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Dressing in 2018: What’s Appropriate Now

December 17, 2018

I was interviewed by FT.com’s Ignite Europe recently about the changing dress codes at work and how to navigate a world where the suit no longer reins supreme as dress codes become more relaxed. You can read it here. For my male clients, this idea of ‘smart casual’ dressing brings newfound challenges but for my female clients this is nothing new. Women have always had a tougher time at cracking work dress codes – with no ‘uniform’ to fall back on and inherently more choice there has often been an element of trial and error to find what fits best personally and professionally.

 And the same applies for dressing outside of work. When once you would receive an invitation with a dress code clearly printed at the bottom, now, it’s more likely to be an email, text or Whatsapp message for an event where anything goes. Even formal events, like attending the ballet, where a full length dress would once have been appropriate, now looks out of place.

Relaxing dress codes and letting the mood take you sounds good in theory – but how do we know what is suitable and what is unsuitable? 

Here are my top 7 tips to de-coding what is appropriate now…

 1. Start with some strategic research – the who, what and where. This will give you an idea of the ‘mood’ of the event and how formal or casual it will be.

 2. And when you have done that, embrace YOUR personal style and what is authentic to you and your personality. Do you like to dress up or dress down, are you romantic or prefer masculine styles? There is nothing worse than feeling uncomfortable in what you are wearing; it will show in your body language and the way you interact with people. You need to stand out for the right reasons!

 3. What makes you feel the most confident? Are you a dress, trouser or jean person? For men, do you like a tailored or more relaxed look?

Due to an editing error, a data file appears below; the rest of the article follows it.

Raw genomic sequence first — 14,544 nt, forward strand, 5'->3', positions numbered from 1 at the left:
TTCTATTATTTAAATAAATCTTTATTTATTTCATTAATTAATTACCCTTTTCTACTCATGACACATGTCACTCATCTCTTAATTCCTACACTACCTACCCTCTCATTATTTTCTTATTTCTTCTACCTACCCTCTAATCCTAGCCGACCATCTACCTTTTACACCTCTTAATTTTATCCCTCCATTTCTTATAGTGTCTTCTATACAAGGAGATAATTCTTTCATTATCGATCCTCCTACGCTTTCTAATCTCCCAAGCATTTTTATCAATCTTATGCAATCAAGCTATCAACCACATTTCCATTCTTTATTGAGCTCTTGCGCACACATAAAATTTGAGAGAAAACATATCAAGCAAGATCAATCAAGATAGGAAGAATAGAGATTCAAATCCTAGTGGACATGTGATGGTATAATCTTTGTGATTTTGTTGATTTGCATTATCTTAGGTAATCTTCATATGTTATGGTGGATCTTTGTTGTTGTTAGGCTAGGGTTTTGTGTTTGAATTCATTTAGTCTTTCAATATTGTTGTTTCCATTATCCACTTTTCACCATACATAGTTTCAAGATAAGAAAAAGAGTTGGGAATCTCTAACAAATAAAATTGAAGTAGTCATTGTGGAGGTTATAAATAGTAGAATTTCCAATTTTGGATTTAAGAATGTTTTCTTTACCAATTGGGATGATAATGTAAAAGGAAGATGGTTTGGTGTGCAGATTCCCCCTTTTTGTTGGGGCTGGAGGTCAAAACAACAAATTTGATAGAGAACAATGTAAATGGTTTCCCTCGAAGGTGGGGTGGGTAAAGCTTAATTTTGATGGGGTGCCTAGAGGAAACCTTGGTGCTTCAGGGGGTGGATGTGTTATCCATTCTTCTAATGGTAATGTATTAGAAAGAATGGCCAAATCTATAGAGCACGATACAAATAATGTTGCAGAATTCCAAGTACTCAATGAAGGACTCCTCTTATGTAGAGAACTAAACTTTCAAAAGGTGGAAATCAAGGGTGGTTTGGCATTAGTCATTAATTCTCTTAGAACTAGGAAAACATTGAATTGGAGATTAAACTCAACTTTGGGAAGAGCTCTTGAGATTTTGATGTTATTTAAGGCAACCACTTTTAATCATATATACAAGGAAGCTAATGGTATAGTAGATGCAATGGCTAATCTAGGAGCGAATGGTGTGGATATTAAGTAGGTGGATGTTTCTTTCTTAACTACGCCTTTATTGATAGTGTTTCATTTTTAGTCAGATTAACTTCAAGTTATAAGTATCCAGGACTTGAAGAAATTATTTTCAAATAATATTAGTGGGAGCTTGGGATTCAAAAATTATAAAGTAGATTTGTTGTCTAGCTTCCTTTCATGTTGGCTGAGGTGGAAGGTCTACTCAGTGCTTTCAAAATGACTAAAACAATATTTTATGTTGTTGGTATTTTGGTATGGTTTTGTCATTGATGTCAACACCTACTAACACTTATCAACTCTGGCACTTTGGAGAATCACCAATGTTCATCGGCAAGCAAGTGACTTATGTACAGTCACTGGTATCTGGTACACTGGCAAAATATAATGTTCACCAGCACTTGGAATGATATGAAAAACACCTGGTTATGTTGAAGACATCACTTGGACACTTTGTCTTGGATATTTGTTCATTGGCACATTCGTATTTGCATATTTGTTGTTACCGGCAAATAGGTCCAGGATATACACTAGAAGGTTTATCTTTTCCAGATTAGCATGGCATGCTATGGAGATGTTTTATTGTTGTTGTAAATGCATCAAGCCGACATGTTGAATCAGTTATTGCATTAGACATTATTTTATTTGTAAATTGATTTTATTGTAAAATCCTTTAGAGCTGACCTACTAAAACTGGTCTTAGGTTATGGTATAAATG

4. Colour is a game changer.  A simple silhouette is elevated by a knock-out colour.

 5. Embrace the high-low. When I’m not sure how to pitch it, I choose one dressier piece and make it feel more casual and nonchalant. Forget the stereotypes and put your spin on it. A sequin skirt looks brilliant in the day with a sweater or a floor length dress looks casual and cool with trainers.

 6. Build a wardrobe of ‘flexible’ items that can take you from a breakfast meeting to a friends Christmas gathering at their home. When I am shopping for clients there is a real demand for special pieces that, could be casual in nature, but feel special and can function in different ways – A dress that you can switch up with a belt and different heel heights or a great pair of black trousers with a blouse or a statement sweater.

 7. For work, there may be some compromise. Maintain a sense of who you are and your authentic style by dressing with nuances of you are whilst still showing that you respect the company dress code and culture.

 Dressing for work and social occasions can be a minefield but I can help you de-code the dress code and take the guesswork out of shopping. Get in touch to see how I can help. 

Photo credit: W magazine

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